And the LORD said unto Moses, Make thee a fiery serpent, and set it upon a pole: and it shall come to pass, that every one that is bitten, when he looketh upon it, shall live. And Moses made a serpent of brass, and put it upon a pole, and it came to pass, that if a serpent had bitten any man, when he beheld the serpent of brass, he lived.
You shall make an ark of acacia wood, tow and a half cubits long, one and a half cubits wide, and one and a half cubits high. Plate it inside and out with pure gold around the top of it. Cast four gold rings and fasten them on the four supports of the ark, two rings on the one side and two on the opposite side. Then make poles of acacia wood and plate them with gold. These poles you are to put through the rings on the sides of the ark, for carrying it; they must remain in the rings of the ark and never be withdrawn. In the ark you are to put the commandments which I will give you.
You shall then make a propitiatory of pure gold, two cubits and a half ling, on one and a half cubits wide. Make two cherubim of beaten gold for the two ends of the propitiatory, fastening them so that one cherub springs direct from each end. The cherubim shall have their wings spread out above, covering the propitiatory with them; they shall be turned toward each other, but with their faces looking toward the propitiatory. This propitiatory you shall then place on top of the ark. In the ark itself you are to put the commandments, I will tell you all the commands that I wish you to give the Israelites.
It was the offspring of the Sons of God (fallen angels) and human women who were the race of giants.
If Jesus was careful to wash his hands and feet, he surely also combed his hair. In any case, the traditional artwork is beautiful.
Notice the commonalities in all the images: Long, slender nose; low but pronounced cheekbones; heavy lower lip; long face; moderately heavy brow that falls towards the extremities; deep-set eyes.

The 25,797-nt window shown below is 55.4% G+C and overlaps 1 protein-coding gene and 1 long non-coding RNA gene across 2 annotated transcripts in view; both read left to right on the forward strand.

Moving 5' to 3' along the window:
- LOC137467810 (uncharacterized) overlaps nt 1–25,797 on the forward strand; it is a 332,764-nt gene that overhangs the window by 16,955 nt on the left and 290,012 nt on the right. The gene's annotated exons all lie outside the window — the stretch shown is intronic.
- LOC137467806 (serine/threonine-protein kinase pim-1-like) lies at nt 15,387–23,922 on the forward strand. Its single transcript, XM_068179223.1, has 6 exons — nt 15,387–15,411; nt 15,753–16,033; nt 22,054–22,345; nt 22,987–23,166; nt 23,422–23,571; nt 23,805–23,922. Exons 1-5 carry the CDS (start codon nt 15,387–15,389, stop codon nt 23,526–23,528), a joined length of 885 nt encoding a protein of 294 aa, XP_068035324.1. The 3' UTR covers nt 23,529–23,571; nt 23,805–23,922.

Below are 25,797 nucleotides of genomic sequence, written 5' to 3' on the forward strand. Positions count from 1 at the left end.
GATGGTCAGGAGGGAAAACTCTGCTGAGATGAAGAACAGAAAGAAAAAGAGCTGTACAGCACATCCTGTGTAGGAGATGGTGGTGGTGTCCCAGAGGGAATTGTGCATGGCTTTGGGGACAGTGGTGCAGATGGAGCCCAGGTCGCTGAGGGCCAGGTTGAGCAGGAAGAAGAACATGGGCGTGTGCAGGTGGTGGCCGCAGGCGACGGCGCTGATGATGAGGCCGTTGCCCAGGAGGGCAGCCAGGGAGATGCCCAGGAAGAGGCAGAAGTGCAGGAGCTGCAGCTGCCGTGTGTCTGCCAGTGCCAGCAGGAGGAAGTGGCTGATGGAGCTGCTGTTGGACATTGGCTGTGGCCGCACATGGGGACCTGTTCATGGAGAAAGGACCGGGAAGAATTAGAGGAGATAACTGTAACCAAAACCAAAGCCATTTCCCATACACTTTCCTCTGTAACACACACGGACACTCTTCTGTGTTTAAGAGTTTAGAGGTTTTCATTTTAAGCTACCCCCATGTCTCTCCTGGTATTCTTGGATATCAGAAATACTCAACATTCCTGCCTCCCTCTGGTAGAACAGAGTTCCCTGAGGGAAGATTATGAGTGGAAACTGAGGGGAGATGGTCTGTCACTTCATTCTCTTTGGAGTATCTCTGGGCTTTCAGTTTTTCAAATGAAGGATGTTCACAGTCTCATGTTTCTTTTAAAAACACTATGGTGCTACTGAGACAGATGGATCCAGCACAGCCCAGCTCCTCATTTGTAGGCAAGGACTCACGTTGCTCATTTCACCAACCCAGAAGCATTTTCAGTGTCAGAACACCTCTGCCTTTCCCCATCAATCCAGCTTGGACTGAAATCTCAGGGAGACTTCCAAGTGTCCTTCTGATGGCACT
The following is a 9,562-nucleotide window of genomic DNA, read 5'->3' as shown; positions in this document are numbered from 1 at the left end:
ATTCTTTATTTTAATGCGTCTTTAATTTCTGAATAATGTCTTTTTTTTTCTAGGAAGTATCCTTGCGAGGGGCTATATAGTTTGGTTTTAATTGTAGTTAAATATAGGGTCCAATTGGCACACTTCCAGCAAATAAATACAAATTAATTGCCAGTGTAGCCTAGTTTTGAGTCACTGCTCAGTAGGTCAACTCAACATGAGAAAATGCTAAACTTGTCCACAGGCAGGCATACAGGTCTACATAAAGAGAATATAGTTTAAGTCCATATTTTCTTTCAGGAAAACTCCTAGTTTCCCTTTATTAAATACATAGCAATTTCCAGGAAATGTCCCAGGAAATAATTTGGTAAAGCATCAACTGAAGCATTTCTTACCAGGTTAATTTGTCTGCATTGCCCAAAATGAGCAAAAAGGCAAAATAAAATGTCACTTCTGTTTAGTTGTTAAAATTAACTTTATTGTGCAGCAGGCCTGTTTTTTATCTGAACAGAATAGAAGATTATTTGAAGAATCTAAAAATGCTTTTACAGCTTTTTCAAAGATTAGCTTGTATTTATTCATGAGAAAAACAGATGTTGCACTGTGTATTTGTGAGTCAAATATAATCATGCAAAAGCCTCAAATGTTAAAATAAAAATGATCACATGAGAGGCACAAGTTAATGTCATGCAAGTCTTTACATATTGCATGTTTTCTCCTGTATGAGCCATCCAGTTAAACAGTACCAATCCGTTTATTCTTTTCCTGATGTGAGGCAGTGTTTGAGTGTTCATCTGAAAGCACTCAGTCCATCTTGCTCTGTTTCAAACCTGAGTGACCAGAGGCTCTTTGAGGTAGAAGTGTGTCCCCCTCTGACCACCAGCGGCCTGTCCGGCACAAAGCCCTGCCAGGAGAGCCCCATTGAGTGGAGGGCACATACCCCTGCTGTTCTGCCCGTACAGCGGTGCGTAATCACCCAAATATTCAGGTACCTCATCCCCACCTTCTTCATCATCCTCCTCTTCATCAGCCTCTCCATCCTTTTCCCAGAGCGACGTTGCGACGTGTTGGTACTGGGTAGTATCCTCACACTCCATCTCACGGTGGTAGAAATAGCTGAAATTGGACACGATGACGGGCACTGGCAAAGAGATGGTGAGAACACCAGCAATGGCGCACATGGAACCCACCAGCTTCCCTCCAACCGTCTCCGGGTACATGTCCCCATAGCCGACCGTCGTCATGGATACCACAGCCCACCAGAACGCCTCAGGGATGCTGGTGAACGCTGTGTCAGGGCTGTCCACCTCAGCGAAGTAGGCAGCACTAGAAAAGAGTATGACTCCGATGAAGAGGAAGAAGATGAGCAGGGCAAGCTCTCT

The book about Colton is called, Heaven is for Real.
So if the Bible doesn't explicitly command something it is forbidden?
Read Exodus. God commands all kinds of images to be created in the tabernacle, on vestments on the ark etc.
that one picture looks like Hulk Hogan
Notice how Jesus looks Italian in all the paintings? I always picture him as a young Billy Crystal.
>> I can’t recall the commandment to Christians to draw/paint/sculpt images of Jesus. Can you refresh my memory? <<
1. The LORD ordered Moses to break the commandments he had just given Moses, but it’s OK to break the LORD’s commandments when the LORD commands you to break the LORD’s commandments, or
2. You’re misunderstanding the commandments of the LORD.
I’m going with #2. The pagans were fashioning their own Gods. “Graven images” is better translated as “molten idols,” but King James needed an excuse to destroy the cultural memory of his illiterate subjects, who relied on pictures to help recall the stories they had learned.
In contrast, the pagans would melt down their war booty into idols, as a way of saving the precious metals until the next war. To spend their income in any way not related to war would thus be sacreligious. “To worship” was to signify obedience and allegiance.
Until Gutenberg invented the press, and for sometime after, literacy was largely the domain of clerics and the aristocracy. The vast majority of the laity's knowledge of Biblical events was communicated through painting, sculpture and stained glass. Whether or not they actually "looked" like Christ is no more important than whether or not the letters, "C-h-r-i-s-t" look like Christ. They are a means of conveying the concept of Christ.
Unless of course you have something against sharing the news of God with illiterate people...